We'll be leaving the park soon but there is something really cool about this rock. Its not that it's up to 5000ft thick quartzite and that it's wicked hard but that it's 1.8 billion years old. Why do you care about it's age? Because 1800 million years ago life hadn't evolved so it has nothing in it but sand!
Back at camp I'm fired up to go to Sibley State Park and hike Mount Tom the next day. There is little left at Blue Mounds and Sibley is a little closer to home. Yadda Yadda Yadda ... it's the next morning and we are at Sibley, have eggs and get an early start to the day.
First order of business is the hike to ever iconic, Mount Tom. I load up the day pack with all the standard 'what if' gear and some experimental hot cheese fixing. About an hour or so out of camp we are teased by the breathtaking vistas of Little Mount Tom.
Our goal is lofty, nothing less than the rarefied air of Big Tom will do so we press on into the wonderful weather and the path most traveled.
Scooby is electrified and pulls us up the last hundred feet and pow!
Of course it's not really worth the hype I gave it but it's easily worth the little bit of effort it took.

After we take in the views which are quite good we need to keep a schedule and take a different return trail to keep things interesting.

We have several mile to go and it's getting close to munch time and I'm dying to try out my new griddle.

The first trail crossing we get to is an XC trail that isn't likely to be used in summer. We get off the beaten bath so we can have lunch without interruption and make grilled cheese sandwiches.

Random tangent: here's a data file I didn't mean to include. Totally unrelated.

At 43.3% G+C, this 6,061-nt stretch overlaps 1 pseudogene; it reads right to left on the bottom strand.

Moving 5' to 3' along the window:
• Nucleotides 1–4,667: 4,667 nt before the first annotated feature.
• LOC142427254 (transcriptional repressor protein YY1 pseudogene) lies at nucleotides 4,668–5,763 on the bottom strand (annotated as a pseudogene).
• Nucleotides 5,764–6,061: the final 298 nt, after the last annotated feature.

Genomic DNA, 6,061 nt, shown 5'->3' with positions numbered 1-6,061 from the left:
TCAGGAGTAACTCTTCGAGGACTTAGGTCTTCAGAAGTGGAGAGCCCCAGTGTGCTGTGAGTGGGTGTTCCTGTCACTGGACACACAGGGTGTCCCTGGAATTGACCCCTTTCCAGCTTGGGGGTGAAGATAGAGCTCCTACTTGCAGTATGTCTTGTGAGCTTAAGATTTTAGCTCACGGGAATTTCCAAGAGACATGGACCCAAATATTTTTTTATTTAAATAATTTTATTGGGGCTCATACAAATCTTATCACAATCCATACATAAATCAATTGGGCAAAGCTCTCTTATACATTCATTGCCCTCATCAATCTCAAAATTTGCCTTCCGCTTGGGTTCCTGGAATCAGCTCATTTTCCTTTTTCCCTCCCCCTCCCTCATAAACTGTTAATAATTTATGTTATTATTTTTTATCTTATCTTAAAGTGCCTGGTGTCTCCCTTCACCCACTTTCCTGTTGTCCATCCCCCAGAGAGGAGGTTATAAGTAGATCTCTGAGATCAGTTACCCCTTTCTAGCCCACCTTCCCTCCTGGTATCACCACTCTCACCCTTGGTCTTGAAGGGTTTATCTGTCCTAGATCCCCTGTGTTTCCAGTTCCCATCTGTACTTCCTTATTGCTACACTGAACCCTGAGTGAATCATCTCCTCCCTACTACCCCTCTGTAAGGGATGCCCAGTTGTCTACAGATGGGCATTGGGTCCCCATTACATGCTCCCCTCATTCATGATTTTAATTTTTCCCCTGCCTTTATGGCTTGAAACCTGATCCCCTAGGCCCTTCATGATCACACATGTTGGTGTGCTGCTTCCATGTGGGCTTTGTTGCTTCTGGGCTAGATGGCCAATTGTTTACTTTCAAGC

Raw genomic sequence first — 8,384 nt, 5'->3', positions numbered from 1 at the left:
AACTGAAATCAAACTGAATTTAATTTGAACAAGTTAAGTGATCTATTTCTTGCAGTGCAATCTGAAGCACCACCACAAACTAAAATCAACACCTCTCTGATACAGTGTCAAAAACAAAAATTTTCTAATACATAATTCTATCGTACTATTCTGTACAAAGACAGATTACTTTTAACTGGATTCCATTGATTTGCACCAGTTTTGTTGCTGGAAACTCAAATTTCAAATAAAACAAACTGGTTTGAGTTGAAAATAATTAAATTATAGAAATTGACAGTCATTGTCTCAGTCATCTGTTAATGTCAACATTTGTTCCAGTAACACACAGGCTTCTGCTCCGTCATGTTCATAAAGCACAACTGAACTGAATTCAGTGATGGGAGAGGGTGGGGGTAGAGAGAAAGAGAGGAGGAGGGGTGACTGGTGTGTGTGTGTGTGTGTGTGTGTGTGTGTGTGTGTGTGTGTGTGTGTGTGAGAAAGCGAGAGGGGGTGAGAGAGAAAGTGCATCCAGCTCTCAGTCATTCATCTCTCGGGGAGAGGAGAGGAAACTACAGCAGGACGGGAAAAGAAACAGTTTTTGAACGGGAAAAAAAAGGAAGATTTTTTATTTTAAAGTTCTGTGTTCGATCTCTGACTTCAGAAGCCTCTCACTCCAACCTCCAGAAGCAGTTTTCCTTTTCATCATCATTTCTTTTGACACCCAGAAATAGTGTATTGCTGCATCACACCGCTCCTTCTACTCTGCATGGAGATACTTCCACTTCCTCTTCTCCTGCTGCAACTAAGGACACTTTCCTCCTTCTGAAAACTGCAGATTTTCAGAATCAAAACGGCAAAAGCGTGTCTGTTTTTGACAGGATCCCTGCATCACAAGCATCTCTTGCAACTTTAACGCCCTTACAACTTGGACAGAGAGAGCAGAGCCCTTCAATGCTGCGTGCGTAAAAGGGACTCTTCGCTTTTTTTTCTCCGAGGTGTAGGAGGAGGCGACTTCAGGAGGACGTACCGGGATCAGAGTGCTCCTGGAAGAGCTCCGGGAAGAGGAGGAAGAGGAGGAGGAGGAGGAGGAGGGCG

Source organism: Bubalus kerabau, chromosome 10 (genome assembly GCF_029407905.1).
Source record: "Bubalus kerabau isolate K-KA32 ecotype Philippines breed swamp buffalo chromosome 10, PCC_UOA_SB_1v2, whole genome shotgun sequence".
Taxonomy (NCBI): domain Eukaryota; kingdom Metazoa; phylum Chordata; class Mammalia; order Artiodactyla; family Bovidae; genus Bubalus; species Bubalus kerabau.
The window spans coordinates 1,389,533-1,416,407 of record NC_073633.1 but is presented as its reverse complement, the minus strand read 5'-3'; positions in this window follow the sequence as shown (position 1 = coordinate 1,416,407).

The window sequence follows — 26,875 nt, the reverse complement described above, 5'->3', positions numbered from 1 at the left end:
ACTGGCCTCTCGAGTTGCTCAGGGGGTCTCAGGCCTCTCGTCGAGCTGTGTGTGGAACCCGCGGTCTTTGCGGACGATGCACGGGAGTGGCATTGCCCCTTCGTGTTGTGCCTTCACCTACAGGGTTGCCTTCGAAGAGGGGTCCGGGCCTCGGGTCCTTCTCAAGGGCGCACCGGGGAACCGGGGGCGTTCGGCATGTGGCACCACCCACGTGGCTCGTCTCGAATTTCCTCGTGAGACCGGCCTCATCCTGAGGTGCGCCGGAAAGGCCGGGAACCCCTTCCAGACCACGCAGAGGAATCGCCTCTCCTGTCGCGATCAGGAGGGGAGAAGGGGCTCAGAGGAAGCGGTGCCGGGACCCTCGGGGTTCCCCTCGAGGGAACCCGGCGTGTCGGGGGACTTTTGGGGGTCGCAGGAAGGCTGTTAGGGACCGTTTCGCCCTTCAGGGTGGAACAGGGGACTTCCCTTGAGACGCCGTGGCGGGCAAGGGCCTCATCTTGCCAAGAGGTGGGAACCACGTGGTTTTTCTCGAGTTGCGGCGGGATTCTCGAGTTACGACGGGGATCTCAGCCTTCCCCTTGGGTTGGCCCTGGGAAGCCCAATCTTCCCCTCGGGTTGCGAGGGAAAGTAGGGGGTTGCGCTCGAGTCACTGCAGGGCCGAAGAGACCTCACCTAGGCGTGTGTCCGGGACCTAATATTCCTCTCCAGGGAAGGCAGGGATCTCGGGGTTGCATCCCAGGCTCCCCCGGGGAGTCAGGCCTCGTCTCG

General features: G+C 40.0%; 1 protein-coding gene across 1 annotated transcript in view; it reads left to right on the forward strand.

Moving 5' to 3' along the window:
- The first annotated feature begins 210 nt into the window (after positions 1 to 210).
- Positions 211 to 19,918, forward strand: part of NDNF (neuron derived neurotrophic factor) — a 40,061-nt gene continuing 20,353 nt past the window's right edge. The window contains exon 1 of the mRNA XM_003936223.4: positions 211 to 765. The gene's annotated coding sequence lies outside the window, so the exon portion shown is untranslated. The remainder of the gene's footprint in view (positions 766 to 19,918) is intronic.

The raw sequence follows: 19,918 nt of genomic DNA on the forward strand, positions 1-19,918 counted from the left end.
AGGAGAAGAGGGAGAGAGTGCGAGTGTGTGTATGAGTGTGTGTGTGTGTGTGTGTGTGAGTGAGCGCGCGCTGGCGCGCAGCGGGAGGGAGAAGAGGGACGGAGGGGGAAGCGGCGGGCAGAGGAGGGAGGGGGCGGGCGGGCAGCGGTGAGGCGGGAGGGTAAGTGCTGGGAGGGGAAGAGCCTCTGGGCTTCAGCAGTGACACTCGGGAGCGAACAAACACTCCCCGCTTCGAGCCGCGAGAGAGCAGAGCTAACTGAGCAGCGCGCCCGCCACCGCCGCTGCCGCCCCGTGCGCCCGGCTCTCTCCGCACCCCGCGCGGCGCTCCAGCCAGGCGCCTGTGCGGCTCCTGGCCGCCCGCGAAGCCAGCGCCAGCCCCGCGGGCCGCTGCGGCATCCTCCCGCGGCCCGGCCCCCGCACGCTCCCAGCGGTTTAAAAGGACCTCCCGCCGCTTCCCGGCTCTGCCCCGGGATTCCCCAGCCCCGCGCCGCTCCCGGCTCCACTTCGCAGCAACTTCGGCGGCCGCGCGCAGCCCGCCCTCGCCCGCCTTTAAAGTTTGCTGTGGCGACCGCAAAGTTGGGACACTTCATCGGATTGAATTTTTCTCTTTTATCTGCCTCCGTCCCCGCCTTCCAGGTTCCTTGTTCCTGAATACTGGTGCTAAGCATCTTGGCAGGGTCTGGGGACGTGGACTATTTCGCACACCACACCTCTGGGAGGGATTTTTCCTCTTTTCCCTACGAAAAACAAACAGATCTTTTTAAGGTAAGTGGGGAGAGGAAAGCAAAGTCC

The cheese is good from such a tiny stove.

Our internal furnaces stoked by hot cheese we get back to the campground to find everyone else has left and we are the only campers in the park. I take a short walk around to look at the old water tower created under the WPA and it's amazing stonework before we Winnie Wiggle our way home.

Tuesday, November 19, 2013

Oopita Doopita

A few friends and I meet up at the starting line for what I believe is the first Oopita. 

For November we are all happy it's dry and sunny but a little cold to stand around for an hour as everyone signs in and otherwise messes about wasting time till the start.

The launch is fast and fun. I pull off the limiters and gun it with the front pack for the first 30 minutes before I start to crack. Blake catches up with me shortly after I cut the throttle and we ride together for the next few hours.

 After some navigation challenges we eventually muster up at the end of the River Bottoms Trail.

The 'second' half of the race is when things really go pear shaped. The route notes or cue sheets are too hard to translate to the real world. Things like "turn left onto trail" is all you'd get and we simply didn't see any 'trails' that made sense or route us back the way we'd come.

Above: We are totally lost and many miles from anything we know. We are picking up other lost riders because we think there is strength in numbers but in reality, misery loves company and there is a lot of misery on everyone's plate with 35 miles left to go. Hills and head winds almost break me. We are all hurting. 

Blake turns the pain off and drops from the race about this time. He still has to find his way home which has to be at least 20 miles so it's hardly quitting. The rest of us power on and it's not long before the pack breaks in two with the stronger riders pulling out a significant lead and dropping me and 2 others. I still need to ride home as well and the race ends in downtown Minneapolis. Even if I was to push past the pain and finish I still need to ride 25 miles home at night and I don't have my lights with me. 

We stop at a local cafe for a much needed snack and I make the decision to drop and head home. It's 14 miles to the finish but it's too late and it would just make a mess so I fire down a sandwich and head east as fast as I can to jump on the Light Rail before the last of the daylight is gone. I call my wife for a pick up because I can't get from the train station to home without riding on really busy roads and I'm not at all ready to die after such a good day.

I learn from the 2 buddies I left at the snack shack that had I finished I would have been 9th overall. That may have been just enough reward to push on but alas I get an DNF for my efforts.